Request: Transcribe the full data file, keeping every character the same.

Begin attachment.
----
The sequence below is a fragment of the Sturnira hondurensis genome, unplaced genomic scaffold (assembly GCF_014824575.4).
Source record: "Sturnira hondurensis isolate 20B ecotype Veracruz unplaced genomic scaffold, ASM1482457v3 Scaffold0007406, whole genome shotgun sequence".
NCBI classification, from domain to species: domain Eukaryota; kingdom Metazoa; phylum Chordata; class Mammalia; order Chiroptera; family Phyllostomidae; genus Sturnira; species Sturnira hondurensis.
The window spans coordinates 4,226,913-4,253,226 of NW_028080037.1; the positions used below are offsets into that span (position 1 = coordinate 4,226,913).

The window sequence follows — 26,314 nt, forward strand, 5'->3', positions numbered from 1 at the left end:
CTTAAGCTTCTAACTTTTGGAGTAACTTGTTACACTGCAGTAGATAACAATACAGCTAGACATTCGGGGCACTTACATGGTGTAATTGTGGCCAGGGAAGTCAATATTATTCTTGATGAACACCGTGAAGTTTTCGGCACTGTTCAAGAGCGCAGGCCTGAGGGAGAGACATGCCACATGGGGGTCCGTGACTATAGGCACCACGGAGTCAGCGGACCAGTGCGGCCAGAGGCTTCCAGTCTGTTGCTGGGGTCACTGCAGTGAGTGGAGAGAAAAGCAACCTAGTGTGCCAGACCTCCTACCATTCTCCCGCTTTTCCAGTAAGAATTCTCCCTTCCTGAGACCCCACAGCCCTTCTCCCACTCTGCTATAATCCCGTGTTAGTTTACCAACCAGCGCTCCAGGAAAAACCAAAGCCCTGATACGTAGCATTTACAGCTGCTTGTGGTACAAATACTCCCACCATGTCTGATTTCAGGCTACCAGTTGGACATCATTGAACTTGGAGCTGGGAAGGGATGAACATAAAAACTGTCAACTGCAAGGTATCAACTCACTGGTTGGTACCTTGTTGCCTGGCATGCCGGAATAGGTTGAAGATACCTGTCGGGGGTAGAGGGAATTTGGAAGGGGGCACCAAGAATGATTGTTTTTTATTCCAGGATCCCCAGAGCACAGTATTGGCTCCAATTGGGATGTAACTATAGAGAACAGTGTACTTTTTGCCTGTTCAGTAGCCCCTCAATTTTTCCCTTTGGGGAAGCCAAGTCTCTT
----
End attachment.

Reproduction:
The sequence below is a fragment of the Sturnira hondurensis genome, unplaced genomic scaffold (assembly GCF_014824575.4).
Source record: "Sturnira hondurensis isolate 20B ecotype Veracruz unplaced genomic scaffold, ASM1482457v3 Scaffold0007406, whole genome shotgun sequence".
NCBI classification, from domain to species: domain Eukaryota; kingdom Metazoa; phylum Chordata; class Mammalia; order Chiroptera; family Phyllostomidae; genus Sturnira; species Sturnira hondurensis.
The window spans coordinates 4,226,913-4,253,226 of NW_028080037.1; the positions used below are offsets into that span (position 1 = coordinate 4,226,913).

The window sequence follows — 26,314 nt, forward strand, 5'->3', positions numbered from 1 at the left end:
CTTAAGCTTCTAACTTTTGGAGTAACTTGTTACACTGCAGTAGATAACAATACAGCTAGACATTCGGGGCACTTACATGGTGTAATTGTGGCCAGGGAAGTCAATATTATTCTTGATGAACACCGTGAAGTTTTCGGCACTGTTCAAGAGCGCAGGCCTGAGGGAGAGACATGCCACATGGGGGTCCGTGACTATAGGCACCACGGAGTCAGCGGACCAGTGCGGCCAGAGGCTTCCAGTCTGTTGCTGGGGTCACTGCAGTGAGTGGAGAGAAAAGCAACCTAGTGTGCCAGACCTCCTACCATTCTCCCGCTTTTCCAGTAAGAATTCTCCCTTCCTGAGACCCCACAGCCCTTCTCCCACTCTGCTATAATCCCGTGTTAGTTTACCAACCAGCGCTCCAGGAAAAACCAAAGCCCTGATACGTAGCATTTACAGCTGCTTGTGGTACAAATACTCCCACCATGTCTGATTTCAGGCTACCAGTTGGACATCATTGAACTTGGAGCTGGGAAGGGATGAACATAAAAACTGTCAACTGCAAGGTATCAACTCACTGGTTGGTACCTTGTTGCCTGGCATGCCGGAATAGGTTGAAGATACCTGTCGGGGGTAGAGGGAATTTGGAAGGGGGCACCAAGAATGATTGTTTTTTATTCCAGGATCCCCAGAGCACAGTATTGGCTCCAATTGGGATGTAACTATAGAGAACAGTGTACTTTTTGCCTGTTCAGTAGCCCCTCAATTTTTCCCTTTGGGGAAGCCAAGTCTCTT